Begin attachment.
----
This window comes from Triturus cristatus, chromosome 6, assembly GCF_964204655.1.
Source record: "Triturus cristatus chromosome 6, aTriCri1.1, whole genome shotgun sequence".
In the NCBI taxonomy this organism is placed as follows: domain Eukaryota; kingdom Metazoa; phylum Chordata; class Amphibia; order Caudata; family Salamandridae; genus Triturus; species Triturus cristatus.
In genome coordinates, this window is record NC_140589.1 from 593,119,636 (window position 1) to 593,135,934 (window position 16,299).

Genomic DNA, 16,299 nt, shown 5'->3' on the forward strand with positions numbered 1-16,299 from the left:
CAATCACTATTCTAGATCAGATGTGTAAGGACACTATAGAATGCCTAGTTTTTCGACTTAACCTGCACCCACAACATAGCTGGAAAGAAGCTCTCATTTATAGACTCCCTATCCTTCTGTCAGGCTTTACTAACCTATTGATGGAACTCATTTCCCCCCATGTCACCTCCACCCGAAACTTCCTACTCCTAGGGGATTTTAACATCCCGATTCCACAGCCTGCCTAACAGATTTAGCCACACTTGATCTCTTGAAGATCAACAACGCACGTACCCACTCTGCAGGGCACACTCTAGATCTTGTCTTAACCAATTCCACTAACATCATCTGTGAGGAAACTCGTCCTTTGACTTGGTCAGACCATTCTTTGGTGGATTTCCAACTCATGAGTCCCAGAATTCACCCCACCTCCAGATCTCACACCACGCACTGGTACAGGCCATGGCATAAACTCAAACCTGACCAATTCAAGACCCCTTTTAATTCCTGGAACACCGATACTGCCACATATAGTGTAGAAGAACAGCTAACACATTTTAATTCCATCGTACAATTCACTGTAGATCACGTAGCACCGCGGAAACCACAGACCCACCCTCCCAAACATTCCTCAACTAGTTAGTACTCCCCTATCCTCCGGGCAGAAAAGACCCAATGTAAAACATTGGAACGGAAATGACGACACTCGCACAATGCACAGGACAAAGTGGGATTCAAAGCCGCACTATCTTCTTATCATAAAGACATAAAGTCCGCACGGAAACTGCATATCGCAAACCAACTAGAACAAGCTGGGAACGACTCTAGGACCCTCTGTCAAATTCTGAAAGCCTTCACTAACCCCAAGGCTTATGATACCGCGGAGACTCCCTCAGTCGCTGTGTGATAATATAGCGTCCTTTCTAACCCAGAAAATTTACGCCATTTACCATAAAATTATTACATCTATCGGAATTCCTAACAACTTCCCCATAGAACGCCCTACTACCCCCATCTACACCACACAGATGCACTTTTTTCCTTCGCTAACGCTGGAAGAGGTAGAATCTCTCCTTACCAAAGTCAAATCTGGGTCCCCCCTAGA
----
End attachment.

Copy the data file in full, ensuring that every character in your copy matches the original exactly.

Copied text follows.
This window comes from Triturus cristatus, chromosome 6, assembly GCF_964204655.1.
Source record: "Triturus cristatus chromosome 6, aTriCri1.1, whole genome shotgun sequence".
In the NCBI taxonomy this organism is placed as follows: domain Eukaryota; kingdom Metazoa; phylum Chordata; class Amphibia; order Caudata; family Salamandridae; genus Triturus; species Triturus cristatus.
In genome coordinates, this window is record NC_140589.1 from 593,119,636 (window position 1) to 593,135,934 (window position 16,299).

Genomic DNA, 16,299 nt, shown 5'->3' on the forward strand with positions numbered 1-16,299 from the left:
CAATCACTATTCTAGATCAGATGTGTAAGGACACTATAGAATGCCTAGTTTTTCGACTTAACCTGCACCCACAACATAGCTGGAAAGAAGCTCTCATTTATAGACTCCCTATCCTTCTGTCAGGCTTTACTAACCTATTGATGGAACTCATTTCCCCCCATGTCACCTCCACCCGAAACTTCCTACTCCTAGGGGATTTTAACATCCCGATTCCACAGCCTGCCTAACAGATTTAGCCACACTTGATCTCTTGAAGATCAACAACGCACGTACCCACTCTGCAGGGCACACTCTAGATCTTGTCTTAACCAATTCCACTAACATCATCTGTGAGGAAACTCGTCCTTTGACTTGGTCAGACCATTCTTTGGTGGATTTCCAACTCATGAGTCCCAGAATTCACCCCACCTCCAGATCTCACACCACGCACTGGTACAGGCCATGGCATAAACTCAAACCTGACCAATTCAAGACCCCTTTTAATTCCTGGAACACCGATACTGCCACATATAGTGTAGAAGAACAGCTAACACATTTTAATTCCATCGTACAATTCACTGTAGATCACGTAGCACCGCGGAAACCACAGACCCACCCTCCCAAACATTCCTCAACTAGTTAGTACTCCCCTATCCTCCGGGCAGAAAAGACCCAATGTAAAACATTGGAACGGAAATGACGACACTCGCACAATGCACAGGACAAAGTGGGATTCAAAGCCGCACTATCTTCTTATCATAAAGACATAAAGTCCGCACGGAAACTGCATATCGCAAACCAACTAGAACAAGCTGGGAACGACTCTAGGACCCTCTGTCAAATTCTGAAAGCCTTCACTAACCCCAAGGCTTATGATACCGCGGAGACTCCCTCAGTCGCTGTGTGATAATATAGCGTCCTTTCTAACCCAGAAAATTTACGCCATTTACCATAAAATTATTACATCTATCGGAATTCCTAACAACTTCCCCATAGAACGCCCTACTACCCCCATCTACACCACACAGATGCACTTTTTTCCTTCGCTAACGCTGGAAGAGGTAGAATCTCTCCTTACCAAAGTCAAATCTGGGTCCCCCCTAGA